The Power of Words: Gendered Language in Attachment Measures presented at the 69th Annual Convention of the Canadian Psychological Association (CPA) Conference 2008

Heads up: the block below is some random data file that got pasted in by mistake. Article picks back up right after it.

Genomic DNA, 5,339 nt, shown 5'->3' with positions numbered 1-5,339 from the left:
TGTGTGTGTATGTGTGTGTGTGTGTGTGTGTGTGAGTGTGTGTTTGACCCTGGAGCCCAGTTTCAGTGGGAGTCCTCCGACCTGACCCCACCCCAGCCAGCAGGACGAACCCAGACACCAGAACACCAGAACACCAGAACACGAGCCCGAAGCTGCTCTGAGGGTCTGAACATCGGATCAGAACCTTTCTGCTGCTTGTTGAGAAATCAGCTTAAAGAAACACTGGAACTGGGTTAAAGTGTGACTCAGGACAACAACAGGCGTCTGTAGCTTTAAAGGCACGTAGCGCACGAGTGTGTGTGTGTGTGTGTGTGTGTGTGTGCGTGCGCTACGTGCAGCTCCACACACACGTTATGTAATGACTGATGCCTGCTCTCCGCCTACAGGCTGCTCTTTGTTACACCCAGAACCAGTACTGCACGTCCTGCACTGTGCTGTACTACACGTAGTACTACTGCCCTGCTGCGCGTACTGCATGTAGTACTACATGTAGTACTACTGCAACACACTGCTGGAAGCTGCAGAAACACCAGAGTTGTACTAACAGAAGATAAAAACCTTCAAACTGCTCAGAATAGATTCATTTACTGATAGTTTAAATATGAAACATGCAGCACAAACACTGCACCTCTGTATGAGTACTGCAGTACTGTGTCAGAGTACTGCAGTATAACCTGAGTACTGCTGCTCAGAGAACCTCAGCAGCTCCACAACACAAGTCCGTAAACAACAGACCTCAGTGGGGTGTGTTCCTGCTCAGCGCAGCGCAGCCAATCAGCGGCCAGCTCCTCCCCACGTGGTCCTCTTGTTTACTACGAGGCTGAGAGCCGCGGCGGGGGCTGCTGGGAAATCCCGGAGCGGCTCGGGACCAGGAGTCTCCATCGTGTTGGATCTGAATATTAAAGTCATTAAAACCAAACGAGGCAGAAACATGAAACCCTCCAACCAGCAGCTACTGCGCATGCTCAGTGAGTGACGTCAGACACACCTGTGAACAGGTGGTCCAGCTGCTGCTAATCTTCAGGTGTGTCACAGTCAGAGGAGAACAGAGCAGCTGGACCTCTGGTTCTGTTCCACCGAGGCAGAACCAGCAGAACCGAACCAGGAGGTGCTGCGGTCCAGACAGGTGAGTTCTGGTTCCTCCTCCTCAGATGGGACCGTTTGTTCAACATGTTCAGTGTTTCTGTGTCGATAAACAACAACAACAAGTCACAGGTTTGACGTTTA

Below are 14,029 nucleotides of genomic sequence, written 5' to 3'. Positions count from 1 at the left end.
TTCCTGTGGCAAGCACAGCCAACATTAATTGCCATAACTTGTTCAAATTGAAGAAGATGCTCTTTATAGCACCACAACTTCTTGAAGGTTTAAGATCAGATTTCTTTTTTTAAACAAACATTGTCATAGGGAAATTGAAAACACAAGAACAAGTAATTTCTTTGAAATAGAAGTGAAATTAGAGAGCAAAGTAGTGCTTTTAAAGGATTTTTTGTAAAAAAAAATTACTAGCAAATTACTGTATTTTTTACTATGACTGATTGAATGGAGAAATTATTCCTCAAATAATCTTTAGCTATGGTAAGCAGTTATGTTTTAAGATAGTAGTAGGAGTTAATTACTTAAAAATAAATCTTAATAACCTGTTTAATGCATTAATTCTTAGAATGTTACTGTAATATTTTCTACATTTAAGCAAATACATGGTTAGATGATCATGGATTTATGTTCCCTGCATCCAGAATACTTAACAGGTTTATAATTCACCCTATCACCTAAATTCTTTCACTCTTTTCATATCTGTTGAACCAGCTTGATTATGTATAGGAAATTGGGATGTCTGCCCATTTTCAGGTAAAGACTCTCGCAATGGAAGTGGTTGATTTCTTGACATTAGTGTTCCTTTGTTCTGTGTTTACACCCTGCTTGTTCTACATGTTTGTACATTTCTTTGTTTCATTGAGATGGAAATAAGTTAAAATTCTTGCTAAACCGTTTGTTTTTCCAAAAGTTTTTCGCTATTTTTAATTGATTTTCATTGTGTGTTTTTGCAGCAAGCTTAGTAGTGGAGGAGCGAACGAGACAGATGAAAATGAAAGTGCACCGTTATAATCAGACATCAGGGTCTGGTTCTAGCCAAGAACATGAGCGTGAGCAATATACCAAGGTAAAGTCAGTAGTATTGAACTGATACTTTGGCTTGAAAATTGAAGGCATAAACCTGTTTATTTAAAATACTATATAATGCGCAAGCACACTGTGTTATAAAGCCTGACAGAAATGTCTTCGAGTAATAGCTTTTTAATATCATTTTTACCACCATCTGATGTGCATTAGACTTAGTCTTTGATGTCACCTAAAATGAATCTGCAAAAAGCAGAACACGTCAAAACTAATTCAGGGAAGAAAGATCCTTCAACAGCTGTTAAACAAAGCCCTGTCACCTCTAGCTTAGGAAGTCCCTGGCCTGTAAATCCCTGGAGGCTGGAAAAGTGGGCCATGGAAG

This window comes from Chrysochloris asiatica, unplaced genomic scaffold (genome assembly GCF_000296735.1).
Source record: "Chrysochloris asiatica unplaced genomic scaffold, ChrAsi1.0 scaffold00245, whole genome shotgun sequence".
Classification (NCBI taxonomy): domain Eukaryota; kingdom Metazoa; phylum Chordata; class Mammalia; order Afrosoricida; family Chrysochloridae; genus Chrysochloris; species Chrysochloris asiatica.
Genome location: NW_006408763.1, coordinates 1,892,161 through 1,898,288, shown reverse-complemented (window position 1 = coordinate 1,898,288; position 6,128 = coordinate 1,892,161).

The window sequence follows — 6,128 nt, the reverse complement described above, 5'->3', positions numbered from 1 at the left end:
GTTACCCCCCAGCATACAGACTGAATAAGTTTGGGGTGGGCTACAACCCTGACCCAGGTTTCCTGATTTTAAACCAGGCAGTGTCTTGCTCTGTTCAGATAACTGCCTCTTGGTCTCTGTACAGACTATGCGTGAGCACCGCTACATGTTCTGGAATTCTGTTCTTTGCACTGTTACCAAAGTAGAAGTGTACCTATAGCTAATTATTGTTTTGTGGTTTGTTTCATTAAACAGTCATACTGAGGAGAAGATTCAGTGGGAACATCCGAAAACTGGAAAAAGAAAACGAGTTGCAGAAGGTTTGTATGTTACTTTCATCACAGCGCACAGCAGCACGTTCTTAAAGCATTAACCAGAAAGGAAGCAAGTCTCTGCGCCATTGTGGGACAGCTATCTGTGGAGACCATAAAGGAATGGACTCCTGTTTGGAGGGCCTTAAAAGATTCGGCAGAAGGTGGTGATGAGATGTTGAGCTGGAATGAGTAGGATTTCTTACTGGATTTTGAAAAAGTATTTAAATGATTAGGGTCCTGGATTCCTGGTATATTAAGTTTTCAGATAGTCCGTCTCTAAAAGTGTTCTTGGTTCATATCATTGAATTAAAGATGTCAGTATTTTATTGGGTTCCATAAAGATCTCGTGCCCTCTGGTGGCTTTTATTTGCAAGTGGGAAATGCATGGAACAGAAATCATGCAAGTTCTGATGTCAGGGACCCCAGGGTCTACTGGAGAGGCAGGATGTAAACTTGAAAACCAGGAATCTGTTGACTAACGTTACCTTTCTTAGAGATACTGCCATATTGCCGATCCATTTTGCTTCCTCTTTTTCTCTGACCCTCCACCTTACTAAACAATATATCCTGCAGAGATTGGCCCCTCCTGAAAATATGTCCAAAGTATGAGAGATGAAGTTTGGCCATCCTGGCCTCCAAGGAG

Concurrent with the proliferation of research in adult attachment are concerns about the measurement of the attachment construct. Given traditional gender differences in relationship socialization practices, studies focused on gender and attachment have been remarkably absent. 224 introductory psychology students responded to a survey containing 6 different attachment measures. Separate multivariate analyses of variances were used to evaluate mean gender differences across attachment subscales. Significant gender differences were evident in all of the analyses. A smaller independent sample evaluated the gendered language of 64 phrases taken from 3 attachment measures. Participants rated each item in terms of masculinty-feminity on a 7-point scale. A series of one-sample t-tests against a fixed mid-point indicated significant variation away from the neutral in rating items as either masculine or feminine. Consistent with propensities, based on self-evaluations, for males (e.9., dismissing uncomfortable with relationships) and females (e.9., preoccupied, need for approval) to more frequently be categorized in stereotypical ways, items and subscales reflecting these findings were evaluated in the same stereotypical ways. Results are discussed in terms of gender bias inherent in the language used to construct attachment scales and their impacts can the validity of these scales.